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  8. Jaywlker

    Jaywlker Member

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    I agree! Autopilot is THE BOMB.
     
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  9. mswlogo

    mswlogo Active Member

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    The AWD is technically 295 range (0-100% battery)

    Take AT LEAST another 15 miles off for 20” wheels. Now your down to 280. Now factor in the typical 20-80% folks run their battery range. That’s 60% of 280 is 168 miles of range. Now if want to stretch it to 10-90% of battery it would be 224 miles range. That’s probably keeping under 70 mph and no launching.

    That doesn’t include another 20% hit for heat in cold weather.
     
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  10. Gavyne

    Gavyne Member

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    I think most are suggesting if you need range to go with the Long Range AWD, rather than Performance AWD. 0-60 in 4.5s is pretty damn fast and will give you good feels whenever you floor it. Performance Model 3 is obviously faster and will give you a bit more thrill. But if you are worried about range, the non-P version of AWD is going to be better for you.
     
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  11. Daniel in SD

    Daniel in SD Active Member

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    No, the performance and AWD have exactly the same range if you put the same wheels and tires on them.
    However if your benchmark is an Audi S4 then you've got to put summer tires on it.
    The Model 3 LR is the way to go if range is a big concern.
     
  12. Amendale

    Amendale Member

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    Regarding cold weather battery performance, the 30% loss is real. On really cold days (below -10C/15F) its probably more like 40%. Regen braking turns off if the battery is cold. It depends on the trip, if you are doing a bunch of short trips in the cold, you will lose a lot of range. If you are doing one long trip, you will burn some battery heating up, but after the cabin and battery have warmed up you will return close to rated consumption.

    Regarding cold weather design issues, it can be real, but there are some things that can be done to reduce problems. Refer to this thread
     
  13. Tam

    Tam Active Member

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    I have never heard of any line at Kettleman City on I-5 that has 40 stalls.

    Neither I have heard of any line at Baker on I-15 that has 40 stalls.

    You just need to bypass busy ones and to for empty ones.


    You'll quickly learn how to adjust to it.

    Just like any cars, just pre-heat your Tesla before you take off.

    My input is: If you are hesitant, then listen to your gut. Buying a Tesla is just like entering into a marriage. If you are cold feet, don't think twice and get out!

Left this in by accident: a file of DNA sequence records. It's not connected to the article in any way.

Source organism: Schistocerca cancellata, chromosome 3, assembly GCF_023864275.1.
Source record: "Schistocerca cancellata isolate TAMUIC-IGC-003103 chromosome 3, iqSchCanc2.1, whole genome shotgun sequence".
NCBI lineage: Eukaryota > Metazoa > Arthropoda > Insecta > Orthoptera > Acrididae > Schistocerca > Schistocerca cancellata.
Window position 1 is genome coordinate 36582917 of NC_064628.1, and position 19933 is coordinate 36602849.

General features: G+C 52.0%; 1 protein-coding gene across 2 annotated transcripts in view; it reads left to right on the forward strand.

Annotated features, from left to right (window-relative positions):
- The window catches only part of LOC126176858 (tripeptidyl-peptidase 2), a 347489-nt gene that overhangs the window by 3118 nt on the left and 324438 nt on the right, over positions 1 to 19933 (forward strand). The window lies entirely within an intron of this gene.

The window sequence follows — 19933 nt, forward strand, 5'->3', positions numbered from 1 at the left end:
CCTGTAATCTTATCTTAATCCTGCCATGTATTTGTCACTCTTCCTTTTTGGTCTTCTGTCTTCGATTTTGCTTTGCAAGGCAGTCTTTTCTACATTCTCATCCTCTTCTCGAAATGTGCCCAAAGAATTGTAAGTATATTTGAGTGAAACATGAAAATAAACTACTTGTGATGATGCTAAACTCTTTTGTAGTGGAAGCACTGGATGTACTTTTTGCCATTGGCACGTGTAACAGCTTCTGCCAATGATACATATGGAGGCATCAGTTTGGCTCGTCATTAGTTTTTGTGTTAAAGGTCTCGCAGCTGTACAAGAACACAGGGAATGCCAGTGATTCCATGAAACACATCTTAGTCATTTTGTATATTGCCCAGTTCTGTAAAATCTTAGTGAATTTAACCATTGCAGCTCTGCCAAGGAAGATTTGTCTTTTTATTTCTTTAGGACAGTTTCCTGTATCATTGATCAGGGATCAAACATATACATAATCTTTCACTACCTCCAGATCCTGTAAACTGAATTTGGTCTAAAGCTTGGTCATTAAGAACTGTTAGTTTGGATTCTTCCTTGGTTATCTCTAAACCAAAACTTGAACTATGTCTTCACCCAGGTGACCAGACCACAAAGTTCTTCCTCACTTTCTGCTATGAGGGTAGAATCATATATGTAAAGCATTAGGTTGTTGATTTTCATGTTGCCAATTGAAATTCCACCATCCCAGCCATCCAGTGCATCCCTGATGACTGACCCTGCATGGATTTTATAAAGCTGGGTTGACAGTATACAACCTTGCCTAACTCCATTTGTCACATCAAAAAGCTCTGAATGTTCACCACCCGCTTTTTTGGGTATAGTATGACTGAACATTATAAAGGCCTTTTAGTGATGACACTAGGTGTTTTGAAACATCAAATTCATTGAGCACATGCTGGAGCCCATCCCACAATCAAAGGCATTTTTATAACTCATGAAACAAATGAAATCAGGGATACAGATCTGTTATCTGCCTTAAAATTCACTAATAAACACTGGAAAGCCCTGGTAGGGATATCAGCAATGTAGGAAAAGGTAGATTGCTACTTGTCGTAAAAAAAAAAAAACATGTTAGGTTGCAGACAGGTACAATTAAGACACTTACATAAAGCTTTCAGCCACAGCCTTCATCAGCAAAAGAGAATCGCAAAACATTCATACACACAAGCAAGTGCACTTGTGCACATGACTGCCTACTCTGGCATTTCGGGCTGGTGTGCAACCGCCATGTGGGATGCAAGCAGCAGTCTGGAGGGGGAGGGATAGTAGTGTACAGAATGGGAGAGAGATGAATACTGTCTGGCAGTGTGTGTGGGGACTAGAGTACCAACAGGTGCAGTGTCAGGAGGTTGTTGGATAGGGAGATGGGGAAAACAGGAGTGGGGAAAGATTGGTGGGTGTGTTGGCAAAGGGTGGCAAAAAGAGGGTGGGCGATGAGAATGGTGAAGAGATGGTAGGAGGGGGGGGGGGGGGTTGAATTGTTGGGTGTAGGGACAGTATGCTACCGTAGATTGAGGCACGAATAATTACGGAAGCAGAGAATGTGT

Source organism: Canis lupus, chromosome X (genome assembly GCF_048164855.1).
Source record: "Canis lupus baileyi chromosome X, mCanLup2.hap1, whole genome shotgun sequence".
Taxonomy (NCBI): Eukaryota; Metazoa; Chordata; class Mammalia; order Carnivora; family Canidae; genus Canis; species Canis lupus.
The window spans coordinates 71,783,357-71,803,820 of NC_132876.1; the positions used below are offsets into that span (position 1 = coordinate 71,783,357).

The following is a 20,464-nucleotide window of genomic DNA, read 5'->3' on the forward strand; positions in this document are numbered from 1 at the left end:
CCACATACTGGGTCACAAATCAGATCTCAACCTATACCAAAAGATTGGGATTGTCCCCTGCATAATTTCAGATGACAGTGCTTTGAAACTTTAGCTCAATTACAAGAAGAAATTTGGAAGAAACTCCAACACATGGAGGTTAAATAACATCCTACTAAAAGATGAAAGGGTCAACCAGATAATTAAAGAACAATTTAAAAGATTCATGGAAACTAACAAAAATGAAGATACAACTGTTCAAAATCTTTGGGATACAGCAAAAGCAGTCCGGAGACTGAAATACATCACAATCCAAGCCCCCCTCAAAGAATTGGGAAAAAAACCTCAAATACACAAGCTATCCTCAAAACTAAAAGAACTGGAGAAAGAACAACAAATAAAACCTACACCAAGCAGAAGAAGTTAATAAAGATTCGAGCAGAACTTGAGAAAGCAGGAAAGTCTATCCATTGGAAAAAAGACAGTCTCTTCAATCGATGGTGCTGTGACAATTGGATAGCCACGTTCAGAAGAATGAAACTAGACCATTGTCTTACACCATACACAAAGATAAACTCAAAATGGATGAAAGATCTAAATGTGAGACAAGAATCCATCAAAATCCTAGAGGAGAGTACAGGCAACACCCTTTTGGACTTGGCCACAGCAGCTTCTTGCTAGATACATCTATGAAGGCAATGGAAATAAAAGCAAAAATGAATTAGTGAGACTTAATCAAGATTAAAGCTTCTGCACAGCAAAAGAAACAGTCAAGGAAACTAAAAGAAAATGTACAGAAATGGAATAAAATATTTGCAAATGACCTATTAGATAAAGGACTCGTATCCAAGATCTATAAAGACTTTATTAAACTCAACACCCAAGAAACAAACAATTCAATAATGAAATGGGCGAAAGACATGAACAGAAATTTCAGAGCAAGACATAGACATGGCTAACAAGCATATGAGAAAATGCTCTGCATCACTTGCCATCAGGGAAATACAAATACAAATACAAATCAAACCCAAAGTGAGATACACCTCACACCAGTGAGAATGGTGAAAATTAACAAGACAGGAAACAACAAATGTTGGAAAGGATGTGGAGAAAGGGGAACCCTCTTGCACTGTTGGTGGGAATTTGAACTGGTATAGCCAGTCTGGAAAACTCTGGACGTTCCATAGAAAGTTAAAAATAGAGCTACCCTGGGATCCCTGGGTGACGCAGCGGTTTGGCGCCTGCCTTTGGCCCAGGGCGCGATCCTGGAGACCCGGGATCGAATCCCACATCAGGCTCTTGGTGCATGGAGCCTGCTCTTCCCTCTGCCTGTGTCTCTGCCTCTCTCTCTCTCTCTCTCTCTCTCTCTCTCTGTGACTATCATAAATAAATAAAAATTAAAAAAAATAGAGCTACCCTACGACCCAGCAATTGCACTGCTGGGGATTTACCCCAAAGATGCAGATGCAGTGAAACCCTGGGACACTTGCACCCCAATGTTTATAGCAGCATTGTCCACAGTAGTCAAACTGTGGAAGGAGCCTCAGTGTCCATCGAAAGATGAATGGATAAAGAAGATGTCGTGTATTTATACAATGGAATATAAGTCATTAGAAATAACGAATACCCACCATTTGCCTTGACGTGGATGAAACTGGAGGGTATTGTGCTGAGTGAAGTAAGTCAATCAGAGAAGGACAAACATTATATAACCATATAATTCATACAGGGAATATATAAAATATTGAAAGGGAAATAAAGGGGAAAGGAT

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  14. aronth5

    aronth5 Long Time Follower

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    To me the key decision point is the OP's statement that "he car absolutely must be able to handle occasional 200-300 mile business trips, occasional family road trips, and exposure to Chicago-level winters".
    If there are superchargers along the routes you take on your cold weather business trips then I would say a Tesla makes sense. If not then buy the Audi.
     
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  15. Garlan Garner

    Garlan Garner Well-Known Member

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    From all of your comments lately....It does not appear that you would complain about your Audi like you would complain about your Tesla.

    I would rather you miss out on your Tesla than to dislike getting a Tesla by missing out on your Audi.

    NO worries - you will one day be electric.

    Elon is trying to accelerate the world to renewable energy fueled cars - who knows - maybe your next Audi will be electric as well.
     
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  16. mswlogo

    mswlogo Active Member

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    I agree mostly, but you will NOT return to rated range once the cabin is warmed up. It will take a steady 20% battery AFTER it's all warmed up if it's say in the 20-30F range. That's using the normal heater. During that early cabin warm up period is when it can go well above 20%. There are lots of variables around heat. Depending on humidity sometimes you have no choice but to run recirculate off due to fogging and when you do the cost of heat really goes up. If you can get away with recirculate on then that can save a bunch, but it may fog up. Perhaps in other parts of the country with different dew points parameters are different. Maybe when it gets real cold the efficiency of the A/C is not enough and you need to bring in fresh freezing cold air that needs to get heated.